Thousands headed to malls and stores in Los Angeles County Friday for Black Friday, despite a survey indicating many shoppers had jumped the gun for the traditional start of the Christmas shopping season.
A survey conducted for the National Retail Federation by Prosper Insights & Analytics Oct. 31-Nov. 6 found that 56% of shoppers questioned had already begun their Christmas shopping, about the same as the past few years, but up from the 48% who had already started at the same point a decade ago.
“Consumers don’t wait for Thanksgiving or Black Friday anymore and neither do retailers,” Prosper executive vice president of strategy Phil Rist said. “Retailers responded this year by offering promotions earlier than ever, with some rolling out holiday deals even before Halloween.”
The opportunity to shop online or to have gone shopping on Thanksgiving or earlier in the month to take advantage of discounts didn’t keep shoppers away from malls and stores in Los Angeles County on Black Friday, according to Zoe Bryan Engstrom, a consumer affairs lecturer in the Department of Family and Consumer Sciences at Cal State Long Beach.
While “online shopping in the last few years has outshadowed Black Friday,” and “diluted” it, Black Friday remains “significant,” Engstrom said.
Stores “will do typically about 5% to 6%” of their quarterly sales on Black Friday, compared to about 1% for the average day, Engstrom said.
“It’s like a week’s worth of sales in one day for the retailers,” Engstrom said. “It’s significant.”
There are several potential disappointments for Black Friday shoppers, Engstrom said.
“People are looking for deals on Apple iPhones, Macs, iPads, but Apple stores don’t have significant discounts,” Engstrom said. “The demand is just too strong for them. However, AT&T, Sprint, T-Mobile are offering significant gift cards with purchases, so that’s something to look for.”
Engstrom advised consumers “not to get too excited about price tags that are marked, 30, 40, 50% off.”
“Original prices are often inflated to give the consumer a feel of a deal,” Engstrom said. “They should find the price history of a product rather than looking at the actual price on a tag.”
Engstrom called camelcamelcamel.com “a really good website” for giving the history of a price of a product over the past year.
“It’s a better way to judge (whether) the true price of something is of quality,” Engstrom said.
At least four protests were planned in Los Angeles County to coincide with Black Friday.
What organizers described as hundreds of youth and their adult supporters conducted a rally at Santa Monica’s Tongva Park then marched to the Third Street Promenade, where they conducted a “die-in,” part of the day’s global Youth Climate Strikes.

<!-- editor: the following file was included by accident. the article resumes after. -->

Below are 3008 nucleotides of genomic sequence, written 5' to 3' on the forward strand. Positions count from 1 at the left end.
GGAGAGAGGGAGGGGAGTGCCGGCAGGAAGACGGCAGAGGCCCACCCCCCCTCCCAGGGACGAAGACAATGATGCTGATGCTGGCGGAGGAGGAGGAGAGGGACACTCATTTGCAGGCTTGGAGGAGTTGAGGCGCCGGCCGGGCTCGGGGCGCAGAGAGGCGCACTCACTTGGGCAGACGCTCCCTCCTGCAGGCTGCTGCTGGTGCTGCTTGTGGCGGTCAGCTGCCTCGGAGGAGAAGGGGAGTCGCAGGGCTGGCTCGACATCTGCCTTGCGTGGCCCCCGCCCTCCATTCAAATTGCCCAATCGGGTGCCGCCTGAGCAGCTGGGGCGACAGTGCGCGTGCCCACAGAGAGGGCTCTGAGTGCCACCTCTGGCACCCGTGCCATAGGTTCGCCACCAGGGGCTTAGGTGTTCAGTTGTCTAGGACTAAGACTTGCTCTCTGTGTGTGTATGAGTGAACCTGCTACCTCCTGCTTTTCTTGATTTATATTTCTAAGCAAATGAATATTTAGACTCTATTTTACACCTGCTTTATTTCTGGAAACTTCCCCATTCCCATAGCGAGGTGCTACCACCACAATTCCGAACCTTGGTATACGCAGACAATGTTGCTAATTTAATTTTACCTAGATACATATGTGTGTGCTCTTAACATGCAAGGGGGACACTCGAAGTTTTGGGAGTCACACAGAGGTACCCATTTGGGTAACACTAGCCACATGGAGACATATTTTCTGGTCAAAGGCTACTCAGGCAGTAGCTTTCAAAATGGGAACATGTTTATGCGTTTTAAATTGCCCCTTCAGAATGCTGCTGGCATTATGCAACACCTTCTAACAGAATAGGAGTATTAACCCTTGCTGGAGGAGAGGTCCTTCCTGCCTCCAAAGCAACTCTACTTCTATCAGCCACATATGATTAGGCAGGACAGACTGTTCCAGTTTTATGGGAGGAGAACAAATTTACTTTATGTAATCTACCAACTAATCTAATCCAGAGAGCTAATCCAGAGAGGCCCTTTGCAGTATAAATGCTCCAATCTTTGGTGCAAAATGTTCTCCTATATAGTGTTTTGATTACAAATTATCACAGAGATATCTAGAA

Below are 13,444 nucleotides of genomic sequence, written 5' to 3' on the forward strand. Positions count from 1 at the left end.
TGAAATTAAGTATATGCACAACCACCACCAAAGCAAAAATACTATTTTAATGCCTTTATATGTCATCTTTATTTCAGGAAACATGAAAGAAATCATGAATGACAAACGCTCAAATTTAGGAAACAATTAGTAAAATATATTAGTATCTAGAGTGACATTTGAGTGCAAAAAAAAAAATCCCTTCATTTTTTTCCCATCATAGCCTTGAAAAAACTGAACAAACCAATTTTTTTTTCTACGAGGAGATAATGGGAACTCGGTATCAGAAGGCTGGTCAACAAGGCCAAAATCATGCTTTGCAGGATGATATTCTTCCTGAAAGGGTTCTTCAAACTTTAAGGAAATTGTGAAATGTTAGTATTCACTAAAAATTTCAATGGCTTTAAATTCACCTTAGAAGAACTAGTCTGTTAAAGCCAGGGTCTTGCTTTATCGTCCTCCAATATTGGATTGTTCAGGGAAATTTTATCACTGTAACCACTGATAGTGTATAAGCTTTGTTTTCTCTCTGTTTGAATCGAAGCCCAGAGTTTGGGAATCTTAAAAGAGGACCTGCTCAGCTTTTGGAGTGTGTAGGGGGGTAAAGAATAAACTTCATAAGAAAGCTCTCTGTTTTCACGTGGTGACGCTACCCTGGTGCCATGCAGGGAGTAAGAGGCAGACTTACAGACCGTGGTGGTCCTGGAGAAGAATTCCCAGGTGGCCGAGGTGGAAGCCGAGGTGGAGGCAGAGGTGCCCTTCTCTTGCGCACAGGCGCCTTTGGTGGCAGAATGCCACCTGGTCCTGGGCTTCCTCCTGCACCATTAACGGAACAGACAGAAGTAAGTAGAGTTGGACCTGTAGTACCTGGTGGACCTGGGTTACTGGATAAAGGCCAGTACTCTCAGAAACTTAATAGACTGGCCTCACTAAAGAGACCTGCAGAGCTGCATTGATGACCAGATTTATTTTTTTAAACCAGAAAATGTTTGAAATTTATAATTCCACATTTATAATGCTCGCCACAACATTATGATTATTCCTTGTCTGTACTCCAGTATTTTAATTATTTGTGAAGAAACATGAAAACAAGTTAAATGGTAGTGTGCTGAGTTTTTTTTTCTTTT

The demonstrators were seeking an end to urban oil drilling in Los Angeles, closure of SoCalGas’ Playa del Rey natural gas storage facility and job training for workers as part of a transition away from fossil fuels.
A protest was held outside the H&M clothing store at the FIGat7th mall in downtown Los Angeles as part of a nationwide “day of action” in support of a worker whom organizers said was wrongfully fired “for educating his co-workers about their new scheduling rights.”
More than 100 workers, labor leaders and community supporters marched through Beverly Hills in support of unionized sanitation workers at Athens Environmental Services, whose contract negotiations are stalemated, the Daily News reported.
Athens Environmental Services is the exclusive commercial waste hauler for all businesses and apartment buildings in Beverly Hills.
Last Chance for Animals was to hold its 33rd annual “Fur-Free Friday” protest in Beverly Hills.
While Gov. Gavin Newsom signed a bill into law last month banning the sale of fur products effective Jan. 1, 2023, the group is still demanding retailers in California and the rest of the world immediately stop selling fur products.
Black Friday is also the 28th annual “Buy Nothing Day,” billed as “a 24-hour moratorium on consumer spending” to “disentangle your mind from the compulsion to buy, the addiction that is wreaking more havoc than ever on our natural and mental environments,” according to Adbusters, which conceived the day.
Suggested “Buy Nothing Day” activities include setting up a table with a pair of scissors at a shopping mall to offer passers-by the opportunity to cut up their credit cards and organizing a group to push “empty shopping carts around in a long, inexplicable conga line without ever buying anything.”
Adbusters describes itself as “a global network of activists, writers, artists, designers, hackers, tricksters, poets, philosophers and punks.”